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Re: The EDP and the Looperlative and me
Title: Re: The EDP and the Looperlative and me
On 1/2/11 1:45 AM, "mark francombe" <email@example.com> wrote:
Ive only tried the Looperlative once, and I must say in terms of "what it could do" I couldnt get the owner to explain me anything that really seems crazily impossibly different and new than the EDP. Excepting of course the obvious 3 main differences. mono verses stereo, multiple tracks and audio quality...
You left out a big one: the ability to stack commands in the LP-1. Using a decent MIDI controller(!), you can put together whole sets of commands that can be fired off with a single button press — almost like a ‘macro’ or simple Mobius script.
For instance, I put together a command that emulates what I call the ‘Red House’ effect (listen to ‘Two Soldiers’ or ‘The Red House’ from David Byrne’s “The Catherine Wheel” to hear what I’m talking about). With this one, the loop buffer starts to fill as long as I have the MIDI pedal depressed. The moment I let up on the pedal, it immediately begins to loop whatever was in the buffer. Depress it again, and the previous buffer is immediately erased and begins filling a second time. This allows me to tap the pedal quickly to capture very short looped snippets — or stutters — of sound. A slightly longer tap means a slightly longer snippet. If I tap several times while playing a line, it almost sounds like realtime granular, as the loop buffer grabs one ‘snapshot’ after another of what I’m playing.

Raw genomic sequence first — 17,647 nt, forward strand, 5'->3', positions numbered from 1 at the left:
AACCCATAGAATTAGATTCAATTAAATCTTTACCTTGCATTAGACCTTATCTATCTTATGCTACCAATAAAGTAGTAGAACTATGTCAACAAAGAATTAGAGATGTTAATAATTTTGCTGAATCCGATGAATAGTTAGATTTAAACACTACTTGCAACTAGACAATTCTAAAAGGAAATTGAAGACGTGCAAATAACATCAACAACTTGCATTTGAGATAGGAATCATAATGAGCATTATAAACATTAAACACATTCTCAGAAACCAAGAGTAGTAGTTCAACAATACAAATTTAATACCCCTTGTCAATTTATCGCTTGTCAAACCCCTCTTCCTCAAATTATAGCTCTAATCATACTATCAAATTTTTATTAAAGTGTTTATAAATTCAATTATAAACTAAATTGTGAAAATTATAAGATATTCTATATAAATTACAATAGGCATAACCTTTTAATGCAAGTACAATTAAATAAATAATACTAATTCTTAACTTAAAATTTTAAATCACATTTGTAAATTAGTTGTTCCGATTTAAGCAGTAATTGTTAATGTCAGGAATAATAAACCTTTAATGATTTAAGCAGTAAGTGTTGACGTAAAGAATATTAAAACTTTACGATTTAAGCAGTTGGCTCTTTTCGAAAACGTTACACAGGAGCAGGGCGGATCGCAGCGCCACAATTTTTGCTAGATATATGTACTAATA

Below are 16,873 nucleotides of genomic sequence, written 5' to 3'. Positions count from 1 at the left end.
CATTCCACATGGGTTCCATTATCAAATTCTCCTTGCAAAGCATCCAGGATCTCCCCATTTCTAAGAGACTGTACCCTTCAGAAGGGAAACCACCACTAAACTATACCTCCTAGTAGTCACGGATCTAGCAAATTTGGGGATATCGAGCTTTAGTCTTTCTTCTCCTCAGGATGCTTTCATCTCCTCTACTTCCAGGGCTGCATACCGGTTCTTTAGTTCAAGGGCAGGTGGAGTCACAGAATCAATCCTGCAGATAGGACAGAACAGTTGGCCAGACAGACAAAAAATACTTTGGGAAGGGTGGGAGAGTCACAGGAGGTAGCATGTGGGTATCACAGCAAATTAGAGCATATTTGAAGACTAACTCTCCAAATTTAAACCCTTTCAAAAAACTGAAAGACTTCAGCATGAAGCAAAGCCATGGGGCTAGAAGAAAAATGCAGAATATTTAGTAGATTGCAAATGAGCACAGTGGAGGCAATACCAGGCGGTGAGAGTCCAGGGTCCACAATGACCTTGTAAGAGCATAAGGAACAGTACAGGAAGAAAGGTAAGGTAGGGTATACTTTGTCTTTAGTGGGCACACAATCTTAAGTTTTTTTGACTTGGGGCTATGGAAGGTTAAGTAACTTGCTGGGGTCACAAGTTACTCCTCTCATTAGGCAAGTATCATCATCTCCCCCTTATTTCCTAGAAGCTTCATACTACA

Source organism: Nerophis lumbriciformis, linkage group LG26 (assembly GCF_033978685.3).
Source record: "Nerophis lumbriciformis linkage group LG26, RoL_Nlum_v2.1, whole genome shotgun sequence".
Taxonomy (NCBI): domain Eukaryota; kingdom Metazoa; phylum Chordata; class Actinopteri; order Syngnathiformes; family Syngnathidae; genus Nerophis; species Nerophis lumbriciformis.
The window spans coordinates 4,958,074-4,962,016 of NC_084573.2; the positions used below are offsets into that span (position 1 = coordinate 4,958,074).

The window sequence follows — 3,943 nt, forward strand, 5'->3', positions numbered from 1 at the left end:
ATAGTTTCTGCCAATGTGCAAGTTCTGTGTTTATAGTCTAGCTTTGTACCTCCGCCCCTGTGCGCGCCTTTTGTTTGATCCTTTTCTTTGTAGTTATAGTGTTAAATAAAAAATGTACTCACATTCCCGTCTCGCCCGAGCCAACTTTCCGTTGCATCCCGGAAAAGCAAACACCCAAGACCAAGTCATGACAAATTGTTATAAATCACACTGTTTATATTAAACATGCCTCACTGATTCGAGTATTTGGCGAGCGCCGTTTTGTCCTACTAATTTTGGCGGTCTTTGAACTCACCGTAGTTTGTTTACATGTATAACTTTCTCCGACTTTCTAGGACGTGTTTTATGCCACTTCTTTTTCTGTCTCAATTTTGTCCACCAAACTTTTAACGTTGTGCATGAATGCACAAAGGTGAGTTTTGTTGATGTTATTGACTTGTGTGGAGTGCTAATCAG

Another one I put together allows me to do time-stretch, in conjunction with an outboard pitch-shift unit on the Auxiliary outs (oh yeah, multiple outputs: there’s another feature not mentioned above). I’ll begin recording a loop as normal. Then I’ve a command that closes/plays the loop, assigns it to Aux Out 1 (where it’s sent to a pitch shifter set to +1 octave, then routed back into the LP-1), drops to Half-Speed, and starts a Bounce on the next track. This results in the recording of a time-stretched track that is twice the length, but at the same pitch as the original. I can also begin to get Repeater-esque degrade effects, dependent upon the crappiness of the pitch-shifter I’m using. Throw in some other effects (bit-shift or sample-rate degradation, synchronized slicing from the EF-303, etc.) and things can get pretty wild.
In both these cases, though, I’m doing exactly what Per suggested: I’m starting from a concept of the end-goal — the final effect — then working backward to find the best way to implement it on my architecture.
That’s the best way to use the LP-1. It’s a very, very, open, flexible architecture. If you try to use it plug-&-play, you’ll get only really the same advantages you listed above: stereo, multiple tracks, and excellent fidelity. It’s no wonder quite a few people were very ‘so what’, and gave up on it after a couple of weeks. There’s not a lot of shiny eye-candy to be had right out of the box, so you’re not as likely to be inspired to go in different directions merely by purchasing a new tool.
However, if you figure out your end effect then work backward, the LP-1 quietly and deftly allows you to do accomplish many of the new directions you might conceive of in your looping.